In today’s world, some men like to make use of their power to get sex. Men in positions of power also use sex as a weapon to silence or intimidate women
For instance, if a powerful man decides to have sex with a female colleague, he may blackmail her about their sexual encounters and threaten that he will share the private information with the public. Like we have seen in different cases of revenge porn, men have used private videos to jeorpadise the reputations of the women involved. Society has reacted in favor of these men by shaming the women in the videos.
Further, men use sex as a weapon to override women whom they deem a threat to their own positions. Sex work is criminalised in Zimbabwe, and basing on this, men use this to their advantage by breaching their prior agreement before getting the service by pretending to be well meaning clients. They agree to pay sex workers, but refuse after the act. This results in loss of confidence on the part of female sex workers. It is also difficult for the sex workers to negotiate for safe sex or favourable conditions. The fact that men have more access and control to economic resources than women, also complicates the situation for women.
Patriarchy to blame
Patriarchy is to blame. It qualifies sex as a tool to access power. The male dominated society has taught women to be submissive to the men they have sex with. Some men also think that sex is almost always a business transaction, even in marriage. This is why men demand sex from their spouses arguing that the lobola they paid was to allow them to have sex with their wives as and when they like. In some cases only the male partners have a say in how married couples have sex. In our culture women are also told that the main reason they get married is because they should willingly provide sex to their husbands without fail, which is not the case. Women are therefore misguided by this belief and are in most cases manipulated by being asked to exchange sex for power and wealth. Sometimes they get neither simply because power and wealth do not come as a result of sex. In fact, this belief is just used to manipulate women. This is so because some working women who provide all material things to their husbands, still have sex with their husbands even if they do not get anything in return. So can we then argue that women have sex with their husbands for exchange with material goods?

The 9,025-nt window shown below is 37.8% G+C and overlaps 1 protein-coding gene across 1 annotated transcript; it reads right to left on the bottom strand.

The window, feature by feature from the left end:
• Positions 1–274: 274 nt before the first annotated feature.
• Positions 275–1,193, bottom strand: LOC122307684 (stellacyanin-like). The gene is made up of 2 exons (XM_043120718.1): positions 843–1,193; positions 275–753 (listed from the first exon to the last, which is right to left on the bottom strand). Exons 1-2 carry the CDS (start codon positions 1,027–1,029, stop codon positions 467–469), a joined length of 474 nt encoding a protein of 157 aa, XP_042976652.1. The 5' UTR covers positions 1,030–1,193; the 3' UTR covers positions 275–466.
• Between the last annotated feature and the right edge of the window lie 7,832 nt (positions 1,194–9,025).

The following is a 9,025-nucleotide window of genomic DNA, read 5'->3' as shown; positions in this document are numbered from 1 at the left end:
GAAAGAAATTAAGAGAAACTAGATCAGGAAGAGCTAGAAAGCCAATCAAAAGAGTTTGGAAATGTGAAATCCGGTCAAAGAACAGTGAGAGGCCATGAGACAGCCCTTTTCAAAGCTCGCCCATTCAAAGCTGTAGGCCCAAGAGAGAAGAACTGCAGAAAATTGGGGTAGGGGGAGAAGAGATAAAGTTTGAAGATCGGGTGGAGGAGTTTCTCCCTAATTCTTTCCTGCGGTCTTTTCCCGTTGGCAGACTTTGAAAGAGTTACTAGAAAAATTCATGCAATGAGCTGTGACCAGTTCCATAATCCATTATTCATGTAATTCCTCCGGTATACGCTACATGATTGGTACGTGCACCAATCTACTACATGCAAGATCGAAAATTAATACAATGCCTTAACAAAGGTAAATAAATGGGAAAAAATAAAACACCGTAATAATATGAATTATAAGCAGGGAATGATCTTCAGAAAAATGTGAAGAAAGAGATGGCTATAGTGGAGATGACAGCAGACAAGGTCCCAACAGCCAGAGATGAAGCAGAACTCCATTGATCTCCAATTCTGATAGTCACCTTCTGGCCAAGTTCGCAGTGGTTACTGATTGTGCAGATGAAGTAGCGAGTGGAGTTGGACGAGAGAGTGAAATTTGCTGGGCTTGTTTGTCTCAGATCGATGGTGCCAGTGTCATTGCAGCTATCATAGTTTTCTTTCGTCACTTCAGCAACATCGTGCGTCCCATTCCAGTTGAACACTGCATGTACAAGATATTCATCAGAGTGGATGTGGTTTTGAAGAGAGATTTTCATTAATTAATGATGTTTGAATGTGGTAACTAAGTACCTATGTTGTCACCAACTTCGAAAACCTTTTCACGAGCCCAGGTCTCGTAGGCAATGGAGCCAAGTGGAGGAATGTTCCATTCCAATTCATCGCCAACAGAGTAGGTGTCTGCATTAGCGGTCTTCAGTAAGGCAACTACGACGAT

Sexual satisfaction is also used to justify infidelity on the part of men. When a man gets involved in extra marital affairs, society is quick to blame the woman accusing her of not satisfying her husband. As such, women are forced to engage in different practices in order to enhance their sexual performance even if some of these put their health in danger. Some women get to the point of taking traditional or modern medicines or use their hard earned money to pay other women just to be taught unique sexual positions. All this shows how sex has been placed as a responsibility of the woman to the man.
Gender imbalance in sex work
There is a gender imbalance in sex work as the majority of sex workers are women, and the majority of clients are men. Due to cultural and traditional practices, men who exchange sex for material goods are not viewed as sex workers, but the typical ‘ben ten’ is a sex worker because he trades sex for material things from older and financially stable women. Even the few men who accept that they are sex workers are probably shy just like female sex workers and are not openly willing to share that is what they do for a living. Due to cultural beliefs, men are excused for having sex with different women. If a man cheats or dates an older women, he is viewed to have unique sexual preferences. Women are not excused, but are negatively labeled and called names. Men and women are not viewed as equal partners in sexual relationships.